Using Internet of Things (IoT) technology, kerbside management and mobility technology firm AppyParking is transforming parking for motorists and empowering local authorities to manage their assets better.
As a specialist IoT investor, Breed Reply first put money into AppyParking in 2017. The most recent funding round (£7.6 million) attracted new investment from major global companies, including Hyundai Motor Corporation and Sumitomo Corporation. Attracting high calibre partners like this is a significant milestone for a UK IoT start-up.
Aside from the quality of its technology and management, we believe what makes AppyParking incredibly attractive as an investment is that it uses IoT to solve actual real-world problems.
The predicted economic benefits of IoT run to the billions and sometimes trillions of dollars, depending on which report you read. However, in popular consciousness, IoT has become associated with consumer devices like the smart electricity meter being rolled out across the UK. However, as a device its not that smart. It tells households how much they spend and not much more. Future iterations could be smarter, for example, helping to control devices like washing machines to reduce energy spend. However, most people’s experience is of a fairly limited technology.
This kind of application has created a distorted view of IoT among some observers. As a result IoT applications can be considered as somewhat frivolous, rather than a critical technology, with the potential to transform whole industries and create new business models.
At Breed Reply, we believe IoT has the potential to be bigger than the mobile revolution. In the beginning, mobiles suffered from a similar perception problem. Mobile phones were supposedly just expensive devices for the wealthy businessman, not the mass consumer proposition that they have become.
What makes firms like AppyParking exciting and attractive, is that it solves a big problem. For cities, managing the ‘kerbside’ is a major issue. The need to control parking, and enforce restrictions is an economic and environmental issue as Cities expand. Congestion is a significant problem that reduces productivity, lowers quality of life, and puts pressure on already stretched budgets. Every year, Greater London Boroughs spend £100 million on traffic wardens. Across the UK, local authorities spend that again on managing traffic regulation orders. To change the yellow lines on a road, takes six months of consultion and review, with multiple public servants involved, resident consultation and newspaper ads, before a lick of paint is applied. What if this could be handled digitally? Rather than painting lines, drivers are informed of restrictions via apps, or through in-car navigation systems?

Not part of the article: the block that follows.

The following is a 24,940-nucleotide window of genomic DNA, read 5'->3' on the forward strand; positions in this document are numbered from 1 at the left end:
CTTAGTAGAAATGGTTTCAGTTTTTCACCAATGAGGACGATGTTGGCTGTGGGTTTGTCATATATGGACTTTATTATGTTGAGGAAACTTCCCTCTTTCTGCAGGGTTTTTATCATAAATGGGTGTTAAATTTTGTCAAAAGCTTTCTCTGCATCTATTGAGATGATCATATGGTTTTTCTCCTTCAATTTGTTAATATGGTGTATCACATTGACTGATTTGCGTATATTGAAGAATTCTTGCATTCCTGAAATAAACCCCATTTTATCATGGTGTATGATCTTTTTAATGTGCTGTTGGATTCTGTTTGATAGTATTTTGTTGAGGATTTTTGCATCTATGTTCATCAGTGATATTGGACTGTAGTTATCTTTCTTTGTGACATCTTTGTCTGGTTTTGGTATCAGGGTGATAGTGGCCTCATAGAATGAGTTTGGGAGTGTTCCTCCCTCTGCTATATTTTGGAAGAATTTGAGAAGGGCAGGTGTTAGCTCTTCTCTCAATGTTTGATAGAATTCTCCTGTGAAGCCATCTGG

Inserting kerbside sensors opens up a world of possibility for councils to intelligently manage the kerbside. AppyParking offers councils a platform that can turn parking into a monthly subscription model. Rather than pay for parking from machines, enforced by wardens, what if car parking is monitored remotely and cars are billed by use. AppyParking can create an “Air Traffic Control” platform for cities with data available in real time. Councils can introduce peak and off peak parking or surge pricing at busy times with money collected without cash changing hands, or no need to check tickets. Bye, bye traffic warden.
Fleet operators such as delivery companies could access the data and buy parking licences from councils based on predicted use. This would create an incentive to better manage deliveries to reduce costs and congestion, guiding drivers to cheaper parking on less busy roads or at less congested times. Once the data has been collected, AppyParking can help monetise this further by allowing other organisations to access it. It can improve the efficiency of ride hailing apps, car sharing schemes, and car park owners. For utility providers, it can help decide when to conduct works to reduce traffic jams.
Better data means better insight, and better outcomes.
Looking even further ahead, as the autonomous driving revolution begins to take shape, cities will already have the sensor infrastructure to guide the cars. The possibilities of this kind of technology are almost limitless and will help create genuinely ‘smart’ cities.
We see hundreds of pitches from IoT companies every year. One of the questions we ask ourselves, is, does this solve a problem? Many don’t, but the few we choose to back like AppyParking have the power to be transformative. IoT can genuinely improve the world we live in which is what makes it so exciting.